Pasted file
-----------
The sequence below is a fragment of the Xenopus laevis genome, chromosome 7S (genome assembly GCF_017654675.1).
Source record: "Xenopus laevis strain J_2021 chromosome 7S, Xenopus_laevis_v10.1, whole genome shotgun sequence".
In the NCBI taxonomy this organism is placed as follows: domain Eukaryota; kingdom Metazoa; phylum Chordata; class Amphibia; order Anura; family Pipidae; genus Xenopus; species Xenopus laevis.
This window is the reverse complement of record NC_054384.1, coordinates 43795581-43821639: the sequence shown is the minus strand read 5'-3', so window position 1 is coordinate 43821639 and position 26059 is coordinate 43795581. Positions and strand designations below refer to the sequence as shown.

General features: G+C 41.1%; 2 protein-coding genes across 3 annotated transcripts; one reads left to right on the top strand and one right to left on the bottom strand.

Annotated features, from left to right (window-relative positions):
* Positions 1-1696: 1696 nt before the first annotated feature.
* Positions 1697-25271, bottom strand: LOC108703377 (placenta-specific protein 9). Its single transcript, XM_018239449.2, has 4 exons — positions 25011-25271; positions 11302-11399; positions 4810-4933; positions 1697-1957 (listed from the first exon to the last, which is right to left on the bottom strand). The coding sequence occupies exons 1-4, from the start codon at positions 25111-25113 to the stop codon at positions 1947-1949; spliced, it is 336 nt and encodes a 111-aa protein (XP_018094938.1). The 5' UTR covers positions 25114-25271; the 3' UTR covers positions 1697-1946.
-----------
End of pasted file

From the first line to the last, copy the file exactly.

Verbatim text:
The sequence below is a fragment of the Xenopus laevis genome, chromosome 7S (genome assembly GCF_017654675.1).
Source record: "Xenopus laevis strain J_2021 chromosome 7S, Xenopus_laevis_v10.1, whole genome shotgun sequence".
In the NCBI taxonomy this organism is placed as follows: domain Eukaryota; kingdom Metazoa; phylum Chordata; class Amphibia; order Anura; family Pipidae; genus Xenopus; species Xenopus laevis.
This window is the reverse complement of record NC_054384.1, coordinates 43795581-43821639: the sequence shown is the minus strand read 5'-3', so window position 1 is coordinate 43821639 and position 26059 is coordinate 43795581. Positions and strand designations below refer to the sequence as shown.

General features: G+C 41.1%; 2 protein-coding genes across 3 annotated transcripts; one reads left to right on the top strand and one right to left on the bottom strand.

Annotated features, from left to right (window-relative positions):
* Positions 1-1696: 1696 nt before the first annotated feature.
* Positions 1697-25271, bottom strand: LOC108703377 (placenta-specific protein 9). Its single transcript, XM_018239449.2, has 4 exons — positions 25011-25271; positions 11302-11399; positions 4810-4933; positions 1697-1957 (listed from the first exon to the last, which is right to left on the bottom strand). The coding sequence occupies exons 1-4, from the start codon at positions 25111-25113 to the stop codon at positions 1947-1949; spliced, it is 336 nt and encodes a 111-aa protein (XP_018094938.1). The 5' UTR covers positions 25114-25271; the 3' UTR covers positions 1697-1946.